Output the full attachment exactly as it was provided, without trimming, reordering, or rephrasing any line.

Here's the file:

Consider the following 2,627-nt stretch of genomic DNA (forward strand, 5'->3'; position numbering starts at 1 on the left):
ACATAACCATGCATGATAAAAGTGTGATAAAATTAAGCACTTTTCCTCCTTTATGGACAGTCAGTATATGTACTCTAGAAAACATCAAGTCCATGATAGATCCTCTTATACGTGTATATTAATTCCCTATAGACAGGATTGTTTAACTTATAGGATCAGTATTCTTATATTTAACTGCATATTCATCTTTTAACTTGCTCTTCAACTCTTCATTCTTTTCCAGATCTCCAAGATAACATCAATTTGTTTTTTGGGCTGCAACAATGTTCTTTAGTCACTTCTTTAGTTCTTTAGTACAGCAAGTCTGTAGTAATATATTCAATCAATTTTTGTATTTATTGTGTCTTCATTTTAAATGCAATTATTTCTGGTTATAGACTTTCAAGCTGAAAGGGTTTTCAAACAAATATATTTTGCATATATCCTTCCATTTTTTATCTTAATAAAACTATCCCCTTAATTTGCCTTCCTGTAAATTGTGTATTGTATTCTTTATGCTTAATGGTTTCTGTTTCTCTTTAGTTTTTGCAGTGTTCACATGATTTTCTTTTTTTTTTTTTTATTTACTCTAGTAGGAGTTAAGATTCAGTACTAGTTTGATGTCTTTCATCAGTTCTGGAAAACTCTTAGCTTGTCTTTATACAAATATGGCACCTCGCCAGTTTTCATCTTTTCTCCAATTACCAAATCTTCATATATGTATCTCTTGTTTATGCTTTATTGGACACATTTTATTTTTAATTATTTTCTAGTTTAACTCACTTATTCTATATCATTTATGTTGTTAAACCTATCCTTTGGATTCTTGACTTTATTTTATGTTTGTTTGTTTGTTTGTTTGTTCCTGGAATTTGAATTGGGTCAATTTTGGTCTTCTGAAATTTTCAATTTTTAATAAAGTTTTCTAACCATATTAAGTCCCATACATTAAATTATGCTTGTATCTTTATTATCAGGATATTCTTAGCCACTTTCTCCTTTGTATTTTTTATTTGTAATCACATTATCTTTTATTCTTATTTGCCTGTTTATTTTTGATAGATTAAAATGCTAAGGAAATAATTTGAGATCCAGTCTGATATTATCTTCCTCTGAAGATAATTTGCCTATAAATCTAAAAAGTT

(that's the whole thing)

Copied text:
Consider the following 2,627-nt stretch of genomic DNA (forward strand, 5'->3'; position numbering starts at 1 on the left):
ACATAACCATGCATGATAAAAGTGTGATAAAATTAAGCACTTTTCCTCCTTTATGGACAGTCAGTATATGTACTCTAGAAAACATCAAGTCCATGATAGATCCTCTTATACGTGTATATTAATTCCCTATAGACAGGATTGTTTAACTTATAGGATCAGTATTCTTATATTTAACTGCATATTCATCTTTTAACTTGCTCTTCAACTCTTCATTCTTTTCCAGATCTCCAAGATAACATCAATTTGTTTTTTGGGCTGCAACAATGTTCTTTAGTCACTTCTTTAGTTCTTTAGTACAGCAAGTCTGTAGTAATATATTCAATCAATTTTTGTATTTATTGTGTCTTCATTTTAAATGCAATTATTTCTGGTTATAGACTTTCAAGCTGAAAGGGTTTTCAAACAAATATATTTTGCATATATCCTTCCATTTTTTATCTTAATAAAACTATCCCCTTAATTTGCCTTCCTGTAAATTGTGTATTGTATTCTTTATGCTTAATGGTTTCTGTTTCTCTTTAGTTTTTGCAGTGTTCACATGATTTTCTTTTTTTTTTTTTTATTTACTCTAGTAGGAGTTAAGATTCAGTACTAGTTTGATGTCTTTCATCAGTTCTGGAAAACTCTTAGCTTGTCTTTATACAAATATGGCACCTCGCCAGTTTTCATCTTTTCTCCAATTACCAAATCTTCATATATGTATCTCTTGTTTATGCTTTATTGGACACATTTTATTTTTAATTATTTTCTAGTTTAACTCACTTATTCTATATCATTTATGTTGTTAAACCTATCCTTTGGATTCTTGACTTTATTTTATGTTTGTTTGTTTGTTTGTTTGTTCCTGGAATTTGAATTGGGTCAATTTTGGTCTTCTGAAATTTTCAATTTTTAATAAAGTTTTCTAACCATATTAAGTCCCATACATTAAATTATGCTTGTATCTTTATTATCAGGATATTCTTAGCCACTTTCTCCTTTGTATTTTTTATTTGTAATCACATTATCTTTTATTCTTATTTGCCTGTTTATTTTTGATAGATTAAAATGCTAAGGAAATAATTTGAGATCCAGTCTGATATTATCTTCCTCTGAAGATAATTTGCCTATAAATCTAAAAAGTT